Everyone must have heard of Margaret Thatcher the first female British Prime Minister.
And probably Nancy Astor, the first female British Member of Parliament to take her seat in the House of Commons.
And Emmeline Pankhurst, the woman who lead the suffragettes in their campaign to get votes for women.
But what about Lydia Becker?
She has her place in history too as a fierce advocate for women to have the right to vote and the first British woman to organise a campaigning group to achieve it.
Lydia Becker was born in Manchester in 1827. She was the oldest child of a large, well-to-do family with fifteen siblings. Her grandfather was a German emigrant and her father, Hannibal Becker, was a manufacturer of vitriol and other chemicals.
Lydia’s mother died in 1855 and Lydia had to take responsibility for the upbringing of her younger siblings.
In 1871, aged forty four, she was running her father’s home assisted by a cook and a housemaid.
Lydia was well educated and developed an aptitude for botany. She gained recognition for her collection of local dried plants and entered into correspondence with Charles Darwin about them. She wrote a beginner’s guide to Botany which was published in 1868.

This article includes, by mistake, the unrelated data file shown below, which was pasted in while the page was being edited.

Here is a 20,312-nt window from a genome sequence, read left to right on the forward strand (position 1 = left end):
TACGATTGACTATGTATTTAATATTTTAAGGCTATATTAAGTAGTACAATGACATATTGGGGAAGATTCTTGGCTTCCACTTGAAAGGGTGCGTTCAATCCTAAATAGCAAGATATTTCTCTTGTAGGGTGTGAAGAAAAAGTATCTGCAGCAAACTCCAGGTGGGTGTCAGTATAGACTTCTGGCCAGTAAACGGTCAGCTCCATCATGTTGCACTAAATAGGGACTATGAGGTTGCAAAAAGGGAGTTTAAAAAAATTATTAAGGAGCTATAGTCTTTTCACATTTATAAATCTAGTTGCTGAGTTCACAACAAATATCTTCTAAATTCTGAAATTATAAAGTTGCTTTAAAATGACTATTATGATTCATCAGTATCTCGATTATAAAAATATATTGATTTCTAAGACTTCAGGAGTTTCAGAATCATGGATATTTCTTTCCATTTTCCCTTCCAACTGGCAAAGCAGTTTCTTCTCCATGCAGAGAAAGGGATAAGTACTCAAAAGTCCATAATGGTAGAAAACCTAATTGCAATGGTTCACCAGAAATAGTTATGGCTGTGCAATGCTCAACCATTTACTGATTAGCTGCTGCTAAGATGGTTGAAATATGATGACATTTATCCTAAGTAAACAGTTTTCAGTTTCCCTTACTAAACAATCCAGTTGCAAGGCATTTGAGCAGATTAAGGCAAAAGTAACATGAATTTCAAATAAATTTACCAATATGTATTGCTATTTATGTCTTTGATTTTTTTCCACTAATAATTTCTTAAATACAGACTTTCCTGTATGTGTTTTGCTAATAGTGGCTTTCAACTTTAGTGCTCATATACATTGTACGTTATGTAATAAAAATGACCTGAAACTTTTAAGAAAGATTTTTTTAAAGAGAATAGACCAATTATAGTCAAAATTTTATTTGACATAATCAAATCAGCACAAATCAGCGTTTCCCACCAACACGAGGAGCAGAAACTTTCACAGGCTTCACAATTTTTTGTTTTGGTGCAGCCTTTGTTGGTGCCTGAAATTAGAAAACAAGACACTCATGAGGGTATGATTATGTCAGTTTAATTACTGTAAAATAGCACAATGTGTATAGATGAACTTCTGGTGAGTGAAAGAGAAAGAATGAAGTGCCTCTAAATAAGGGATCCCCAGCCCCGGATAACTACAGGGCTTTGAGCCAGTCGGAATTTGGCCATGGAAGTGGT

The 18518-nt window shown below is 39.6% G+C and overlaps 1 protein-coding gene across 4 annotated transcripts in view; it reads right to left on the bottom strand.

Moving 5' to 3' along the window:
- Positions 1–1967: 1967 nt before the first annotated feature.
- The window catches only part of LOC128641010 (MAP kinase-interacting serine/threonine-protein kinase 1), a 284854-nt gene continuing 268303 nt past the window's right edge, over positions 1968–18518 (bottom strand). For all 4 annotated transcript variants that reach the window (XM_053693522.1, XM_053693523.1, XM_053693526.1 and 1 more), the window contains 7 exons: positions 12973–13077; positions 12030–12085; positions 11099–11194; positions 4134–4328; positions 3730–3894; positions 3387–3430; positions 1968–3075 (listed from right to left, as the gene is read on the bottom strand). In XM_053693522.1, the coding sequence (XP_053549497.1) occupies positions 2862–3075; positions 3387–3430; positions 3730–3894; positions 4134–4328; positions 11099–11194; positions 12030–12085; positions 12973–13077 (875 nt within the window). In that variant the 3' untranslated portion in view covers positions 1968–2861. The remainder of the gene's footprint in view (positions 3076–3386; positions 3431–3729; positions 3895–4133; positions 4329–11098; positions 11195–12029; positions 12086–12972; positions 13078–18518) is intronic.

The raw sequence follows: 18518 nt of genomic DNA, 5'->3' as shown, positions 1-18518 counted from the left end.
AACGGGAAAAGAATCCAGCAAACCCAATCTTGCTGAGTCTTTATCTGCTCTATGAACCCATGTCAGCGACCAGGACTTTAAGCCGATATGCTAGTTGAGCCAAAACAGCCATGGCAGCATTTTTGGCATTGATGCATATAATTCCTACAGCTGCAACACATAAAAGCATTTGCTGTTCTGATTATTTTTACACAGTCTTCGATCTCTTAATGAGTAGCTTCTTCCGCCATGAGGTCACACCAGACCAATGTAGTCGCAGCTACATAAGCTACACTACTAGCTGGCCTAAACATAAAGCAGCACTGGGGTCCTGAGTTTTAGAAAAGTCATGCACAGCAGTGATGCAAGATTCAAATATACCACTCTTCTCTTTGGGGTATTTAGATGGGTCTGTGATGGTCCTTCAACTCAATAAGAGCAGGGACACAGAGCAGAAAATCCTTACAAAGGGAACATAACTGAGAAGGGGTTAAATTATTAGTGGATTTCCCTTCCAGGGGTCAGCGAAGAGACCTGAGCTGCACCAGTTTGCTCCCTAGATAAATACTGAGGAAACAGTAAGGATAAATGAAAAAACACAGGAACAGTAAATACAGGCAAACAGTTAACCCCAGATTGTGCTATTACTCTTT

She started a scientific group for women in Manchester but her life took a new direction after she attended a lecture about women’s suffrage. Lydia wrote a pamphlet about votes for women and teamed up with Emily Davies and Elizabeth Wolstenholme to form the Manchester Women’s Suffrage Committee reputedly the first campaigning organisation for votes for women.
Lydia and her fellow suffragists were up against huge opposition. This is demonstrated in the final verse of an “Ode to Lydia Becker” published in the Whitehaven Advertiser in 1868.
In polling booth for town or shire
No marriageable maidens linger
Or widows, who again aspire
To have a ring put on their finger
For men who want good wives they know
Would rove from Manchester to Mecca
Before they’d hand or heart bestow
On thy disciples, Lydia Becker.
In 1870, Lydia started a magazine, the Women’s Suffrage Journal.
Lydia committed herself to achieving the vote for women through peaceful means and she worked tirelessly on campaigns, speeches and her writing.
One meeting where Lydia spoke was attended by a teenage Emmeline Pankhurst who was at her first suffrage meeting.
In 1889 Lydia became unwell and went to the French spa town of Aix-les Bains to take the waters but she contracted diphtheria and died in Geneva in 1890.
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